Studies conducted by Padovano and Galli (2001) used information from the OECD states to indicate that austerity or stimulus, when combined with reduced tax rates, stimulates demand. An increase in demand leads to greater economic growth. The study established that high marginal tax rates, as well as tax progressivity, are inversely related to long-term economic development.

Further, the researchers in a follow-up study found out that an increase in marginal tax rates by about twenty percent leads to a reduction in the yearly economic growth by 0.5 percent.

Moreover, other researchers have also found stronger connections between the tax rates and the rate of economic development. For instance, Engen and Skinner (2006) concluded that a tax change aimed at reducing marginal rates by twelve percent are forecasted to swell the lasting expansion pace by one percent.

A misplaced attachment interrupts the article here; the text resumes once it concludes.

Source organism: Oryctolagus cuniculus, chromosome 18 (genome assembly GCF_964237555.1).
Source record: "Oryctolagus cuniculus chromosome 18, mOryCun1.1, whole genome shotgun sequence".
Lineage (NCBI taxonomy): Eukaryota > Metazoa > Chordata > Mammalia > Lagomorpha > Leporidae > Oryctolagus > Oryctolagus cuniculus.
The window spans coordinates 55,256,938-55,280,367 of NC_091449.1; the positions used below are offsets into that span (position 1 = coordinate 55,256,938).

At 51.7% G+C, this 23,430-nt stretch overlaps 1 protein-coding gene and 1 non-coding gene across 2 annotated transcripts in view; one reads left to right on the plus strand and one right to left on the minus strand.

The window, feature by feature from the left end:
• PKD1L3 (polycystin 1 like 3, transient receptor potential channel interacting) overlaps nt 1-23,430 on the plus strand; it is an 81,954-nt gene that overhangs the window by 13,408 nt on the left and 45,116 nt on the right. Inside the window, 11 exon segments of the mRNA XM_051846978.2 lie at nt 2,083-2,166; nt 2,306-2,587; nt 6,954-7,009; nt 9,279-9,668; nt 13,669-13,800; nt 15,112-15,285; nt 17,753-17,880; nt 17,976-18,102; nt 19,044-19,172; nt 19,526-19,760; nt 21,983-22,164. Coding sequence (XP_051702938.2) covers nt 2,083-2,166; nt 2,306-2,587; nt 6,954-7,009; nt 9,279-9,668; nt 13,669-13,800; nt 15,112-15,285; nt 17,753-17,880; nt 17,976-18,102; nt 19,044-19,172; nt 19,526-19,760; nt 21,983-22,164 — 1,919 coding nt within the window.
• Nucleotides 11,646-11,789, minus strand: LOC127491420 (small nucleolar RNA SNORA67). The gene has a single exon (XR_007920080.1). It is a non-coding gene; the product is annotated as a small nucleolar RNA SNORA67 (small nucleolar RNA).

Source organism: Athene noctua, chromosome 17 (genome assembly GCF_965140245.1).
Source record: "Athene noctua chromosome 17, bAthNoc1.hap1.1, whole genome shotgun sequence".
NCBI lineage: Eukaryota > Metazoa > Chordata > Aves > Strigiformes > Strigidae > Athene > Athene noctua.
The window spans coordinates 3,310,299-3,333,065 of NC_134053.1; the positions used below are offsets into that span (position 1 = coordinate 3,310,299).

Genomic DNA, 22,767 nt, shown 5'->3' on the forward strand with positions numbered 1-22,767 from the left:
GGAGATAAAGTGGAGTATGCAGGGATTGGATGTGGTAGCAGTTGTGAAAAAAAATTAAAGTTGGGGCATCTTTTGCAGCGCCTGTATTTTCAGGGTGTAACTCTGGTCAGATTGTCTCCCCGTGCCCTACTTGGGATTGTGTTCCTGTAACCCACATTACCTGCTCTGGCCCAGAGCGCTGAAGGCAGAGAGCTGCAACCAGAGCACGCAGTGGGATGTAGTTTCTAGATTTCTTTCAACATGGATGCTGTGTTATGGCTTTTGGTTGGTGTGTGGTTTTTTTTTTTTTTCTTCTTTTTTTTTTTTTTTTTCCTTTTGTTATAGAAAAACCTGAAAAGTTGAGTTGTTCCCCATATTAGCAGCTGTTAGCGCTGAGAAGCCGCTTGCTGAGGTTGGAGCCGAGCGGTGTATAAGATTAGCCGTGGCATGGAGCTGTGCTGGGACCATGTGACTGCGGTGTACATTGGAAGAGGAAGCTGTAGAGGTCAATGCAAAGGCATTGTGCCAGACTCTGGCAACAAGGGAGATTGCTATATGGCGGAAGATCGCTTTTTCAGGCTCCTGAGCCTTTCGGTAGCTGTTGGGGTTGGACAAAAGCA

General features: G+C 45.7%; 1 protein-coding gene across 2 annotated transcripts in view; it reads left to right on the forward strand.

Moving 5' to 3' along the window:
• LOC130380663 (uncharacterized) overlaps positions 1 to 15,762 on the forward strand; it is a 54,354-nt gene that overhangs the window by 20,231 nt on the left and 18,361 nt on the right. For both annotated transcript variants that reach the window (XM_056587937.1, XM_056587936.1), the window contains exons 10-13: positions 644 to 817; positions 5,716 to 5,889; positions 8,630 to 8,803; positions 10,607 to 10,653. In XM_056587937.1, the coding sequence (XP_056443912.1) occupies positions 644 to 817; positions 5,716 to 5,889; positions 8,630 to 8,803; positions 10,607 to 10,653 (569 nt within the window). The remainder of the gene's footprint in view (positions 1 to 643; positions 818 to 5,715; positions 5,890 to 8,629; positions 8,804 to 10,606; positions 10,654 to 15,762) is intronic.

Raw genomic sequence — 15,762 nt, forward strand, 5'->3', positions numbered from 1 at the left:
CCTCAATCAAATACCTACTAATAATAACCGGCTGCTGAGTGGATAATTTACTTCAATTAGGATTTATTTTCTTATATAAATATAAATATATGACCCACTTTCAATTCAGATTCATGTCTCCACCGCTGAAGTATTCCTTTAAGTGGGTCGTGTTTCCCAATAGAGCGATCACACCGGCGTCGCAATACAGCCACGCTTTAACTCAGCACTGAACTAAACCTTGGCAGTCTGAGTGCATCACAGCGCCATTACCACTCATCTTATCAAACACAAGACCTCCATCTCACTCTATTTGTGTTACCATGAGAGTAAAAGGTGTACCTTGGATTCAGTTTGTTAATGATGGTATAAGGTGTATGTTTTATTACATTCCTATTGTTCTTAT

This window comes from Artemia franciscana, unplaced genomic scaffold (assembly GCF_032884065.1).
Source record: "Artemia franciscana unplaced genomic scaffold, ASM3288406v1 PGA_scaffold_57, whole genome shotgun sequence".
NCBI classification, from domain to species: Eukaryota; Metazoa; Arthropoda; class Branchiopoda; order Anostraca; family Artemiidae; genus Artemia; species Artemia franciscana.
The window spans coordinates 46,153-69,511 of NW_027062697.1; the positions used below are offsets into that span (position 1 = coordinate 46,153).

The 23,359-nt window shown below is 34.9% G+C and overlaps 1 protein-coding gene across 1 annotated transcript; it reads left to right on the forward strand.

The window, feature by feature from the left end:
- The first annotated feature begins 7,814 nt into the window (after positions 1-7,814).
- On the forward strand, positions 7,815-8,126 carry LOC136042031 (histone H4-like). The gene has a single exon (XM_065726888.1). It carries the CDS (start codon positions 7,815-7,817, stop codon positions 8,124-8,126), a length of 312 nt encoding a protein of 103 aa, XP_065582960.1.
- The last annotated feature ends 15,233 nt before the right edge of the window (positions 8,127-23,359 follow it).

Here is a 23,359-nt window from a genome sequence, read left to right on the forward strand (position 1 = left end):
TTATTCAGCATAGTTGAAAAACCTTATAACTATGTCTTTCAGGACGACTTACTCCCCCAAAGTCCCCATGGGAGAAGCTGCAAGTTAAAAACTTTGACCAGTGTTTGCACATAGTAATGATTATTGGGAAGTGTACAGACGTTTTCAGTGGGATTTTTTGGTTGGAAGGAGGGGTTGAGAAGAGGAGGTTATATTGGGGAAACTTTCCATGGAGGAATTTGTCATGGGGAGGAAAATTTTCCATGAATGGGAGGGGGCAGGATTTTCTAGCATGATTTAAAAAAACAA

Focusing on the corporate taxes, studies by Lee and Gordon (2005), reached the same conclusion using data originated from seventy countries, stating that a reduction of between ten to twelve percent in company taxes increased a country’s growth rate by two to five percent.

The conclusion emphasizes that the increase in growth compounds eventually. For example, an extra one-hundredth increase in growth, compounded over twenty years has the effect of selling a country’s gross domestic product by about twenty-two percent.

A paper by Romer and Romer (2010), developed new measures of economic upsets and came up with conclusions based on tax reforms. The baseline condition recommends that an exogenous tax increase of a percentage GDP have the effect of reducing the real GDP by two percent.

In addition, an exogenous tax increase reduces investment radically. Further, the paper suggests that the production consequences of tax alterations are unrelenting. Indeed, it is evident that tax rules have strong effects on the performance of the economy.

The studies mentioned focus on the multiplier effect on tax rates. The studies indicate that austerity measures combined with reduced tax rate policies stimulate economic growth (Lee & Gordon, 2005). Though the critics of the policy point out some of the conventional Keynesian economic predictions during economic downturns, the studies indicate that the facts being mentioned have been overtaken by events.